This past Saturday was a pretty big one for me.
I ran a half-marathon. 13.1 miles. And here I am, with now only slightly sore muscles, somehow living to tell the tale!
Husband and I woke up at 4am to travel to New Braunfels,Texas for the Orange Leaf Half-Marathon. This in itself was no easy feat. If I am getting up for anything at 4am, it means that something is very important to me. The half-marathon was the very important something. If husband gets up at 4am for anybody, it means that somebody is very important to him. Thankfully, I happen to be that very lucky somebody.
The half started at 6:30 am. We got there in time for me to receive my info/goodie-filled packet, put on my snazzy, new half-marathon shirt and take a quick trip to the local port-a-potty. By marathon start time, I was ready and energized and even almost fully awake. Starting off was an awesome, unforgettable feeling. Colbie Caillat was playing in my ear and I felt at one with everybody jogging in the early morning air with me. We were doing this really big, awesome thing together. I felt inspired and excited. Mile 1 was a piece of cake. Mile 2 was no problem. Mile 3,4,5, and 6 were fine and fun. Mile 7 was exciting because I had run far enough to be turning around and heading back. I was also feeling encouraged. Though I definitely wasn’t setting any world-records,I was keeping up with a group of now familiar faces, and that felt good. Mile 8 and 9 were okay. I had mostly jogged the first half, and I was tired enough at this point to be walking and jogging. Mile 10 and 11 were when I really realized that my body wasn’t really happy with me. At all. I didn’t exactly train like I should have. I run about 3 miles daily. While I was gone and it dawned on my husband that 13.1 miles is a hell of a distance to travel by foot, he did some Googling. Being comfortable at three miles is apparently when you’re ready to start training for a half-marathon. I purposely didn’t research much beforehand. Dammit, I wanted to do it in July and I was going to. The half-marathon, I correctly assumed, is just as much (if not more) about what your mind, as compared to your body, is capable of doing. Because I am annoyingly stubborn and pig-headed, I knew I would do it. (Assuming that I didn’t pass out and get put on a stretcher along the way.) My best friend is sweet and instead calls this “will-power and strength.” You can go with those words instead if you’d like. I won’t mind.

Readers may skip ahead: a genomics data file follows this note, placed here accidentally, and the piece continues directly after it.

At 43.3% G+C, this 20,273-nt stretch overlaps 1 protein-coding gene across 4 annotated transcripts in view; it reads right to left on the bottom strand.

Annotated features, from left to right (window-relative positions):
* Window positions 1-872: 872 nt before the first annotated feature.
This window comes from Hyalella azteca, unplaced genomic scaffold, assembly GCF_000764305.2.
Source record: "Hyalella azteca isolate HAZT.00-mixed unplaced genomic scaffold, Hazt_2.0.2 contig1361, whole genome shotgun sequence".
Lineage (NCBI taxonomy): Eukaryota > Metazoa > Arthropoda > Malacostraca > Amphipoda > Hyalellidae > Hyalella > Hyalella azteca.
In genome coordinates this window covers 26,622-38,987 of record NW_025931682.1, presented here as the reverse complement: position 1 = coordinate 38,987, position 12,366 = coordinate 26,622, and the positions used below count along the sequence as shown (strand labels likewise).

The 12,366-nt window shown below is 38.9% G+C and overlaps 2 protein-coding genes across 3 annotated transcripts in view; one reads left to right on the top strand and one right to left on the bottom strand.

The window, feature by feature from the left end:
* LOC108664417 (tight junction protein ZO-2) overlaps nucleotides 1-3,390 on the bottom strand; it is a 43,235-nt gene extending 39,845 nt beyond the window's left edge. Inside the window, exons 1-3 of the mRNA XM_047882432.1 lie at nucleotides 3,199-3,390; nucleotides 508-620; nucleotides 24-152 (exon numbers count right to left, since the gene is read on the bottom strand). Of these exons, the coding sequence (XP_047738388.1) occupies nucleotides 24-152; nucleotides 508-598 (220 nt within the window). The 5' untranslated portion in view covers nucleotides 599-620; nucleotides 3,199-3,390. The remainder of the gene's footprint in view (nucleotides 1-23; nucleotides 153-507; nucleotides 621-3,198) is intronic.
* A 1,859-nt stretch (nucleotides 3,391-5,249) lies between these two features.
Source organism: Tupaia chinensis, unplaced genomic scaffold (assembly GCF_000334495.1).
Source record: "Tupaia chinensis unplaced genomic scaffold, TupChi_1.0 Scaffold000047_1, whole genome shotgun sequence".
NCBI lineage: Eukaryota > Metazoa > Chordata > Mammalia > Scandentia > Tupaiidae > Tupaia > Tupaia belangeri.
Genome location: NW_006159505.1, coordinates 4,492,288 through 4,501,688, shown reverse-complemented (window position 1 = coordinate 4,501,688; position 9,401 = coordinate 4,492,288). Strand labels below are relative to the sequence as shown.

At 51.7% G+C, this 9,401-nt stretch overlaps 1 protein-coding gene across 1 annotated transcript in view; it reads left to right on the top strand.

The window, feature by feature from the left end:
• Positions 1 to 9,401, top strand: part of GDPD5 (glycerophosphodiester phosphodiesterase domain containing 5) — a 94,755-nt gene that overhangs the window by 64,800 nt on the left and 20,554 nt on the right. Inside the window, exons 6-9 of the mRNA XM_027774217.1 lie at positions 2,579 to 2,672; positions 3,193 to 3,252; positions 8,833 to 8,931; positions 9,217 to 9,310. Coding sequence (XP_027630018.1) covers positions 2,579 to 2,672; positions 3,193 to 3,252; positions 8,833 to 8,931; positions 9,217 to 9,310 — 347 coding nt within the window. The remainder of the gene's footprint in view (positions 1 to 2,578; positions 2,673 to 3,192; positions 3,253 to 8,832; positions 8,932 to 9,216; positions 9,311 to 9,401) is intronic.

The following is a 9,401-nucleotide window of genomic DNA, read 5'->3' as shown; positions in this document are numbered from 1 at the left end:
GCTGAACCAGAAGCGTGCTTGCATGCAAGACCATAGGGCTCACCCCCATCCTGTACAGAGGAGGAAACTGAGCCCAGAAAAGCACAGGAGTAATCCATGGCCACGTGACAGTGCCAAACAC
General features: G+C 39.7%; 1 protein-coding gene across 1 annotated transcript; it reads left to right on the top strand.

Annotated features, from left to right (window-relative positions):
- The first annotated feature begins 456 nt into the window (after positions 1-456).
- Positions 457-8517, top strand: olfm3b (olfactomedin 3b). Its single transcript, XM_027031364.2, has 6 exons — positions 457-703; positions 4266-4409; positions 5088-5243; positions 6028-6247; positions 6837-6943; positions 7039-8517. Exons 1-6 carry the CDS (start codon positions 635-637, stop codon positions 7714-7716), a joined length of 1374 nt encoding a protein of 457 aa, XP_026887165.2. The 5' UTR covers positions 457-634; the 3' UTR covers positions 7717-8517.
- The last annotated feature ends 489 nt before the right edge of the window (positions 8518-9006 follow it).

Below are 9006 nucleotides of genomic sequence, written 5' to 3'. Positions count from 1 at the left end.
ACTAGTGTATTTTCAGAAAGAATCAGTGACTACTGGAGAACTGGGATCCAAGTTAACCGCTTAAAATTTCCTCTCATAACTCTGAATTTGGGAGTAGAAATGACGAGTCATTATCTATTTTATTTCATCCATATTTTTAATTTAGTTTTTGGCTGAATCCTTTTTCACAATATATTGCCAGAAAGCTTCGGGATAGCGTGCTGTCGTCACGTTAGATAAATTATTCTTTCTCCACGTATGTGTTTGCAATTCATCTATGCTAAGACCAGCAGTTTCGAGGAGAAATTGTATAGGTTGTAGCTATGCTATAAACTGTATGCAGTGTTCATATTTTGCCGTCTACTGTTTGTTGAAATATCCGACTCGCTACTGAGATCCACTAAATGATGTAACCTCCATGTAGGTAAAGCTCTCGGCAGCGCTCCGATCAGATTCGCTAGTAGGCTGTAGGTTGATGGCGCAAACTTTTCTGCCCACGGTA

So on mile 12, I saw the end in sight and, out of either stubbornness or strength, started jogging again. Shortly after on mile 12, I found a grassy area and threw up my water. And finally on mile 12, I jogged again, passed the finish line and made it to mile 13.1.
My husband was there, video-taping and cheering, “GO CHRISTINA!”, in that adorable country accent of his. Lights flashed as my picture was taken crossing the finish line. I was handed a beautiful, shiny medal. Husband told me how proud he was of me. I was proud of me too. It’s up there with the proudest moments of my life.
After the race:
My final time was 2:43:02. I was guessing it would take me at least three hours to crawl to the finish line. I didn’t crawl or take three hours so this was a major accomplishment in my book. The next day my body ached like it never has before. It was close to excruciating just to sit down to pee. (And if you know me well, you know I have to pee often. This wasn’t fun.) I felt rather elderly. But my eyes couldn’t stop looking at that beautiful, shiny medal. Don’t tell the rest of my body, but I think my eyes and mind are sort-of in agreement on this one. All of the pain was more than worth it. I finished a half-marathon!
(Ps: Thanks friends, for all of your support, encouragement and congratulations! Y’all are the bee’s knees.)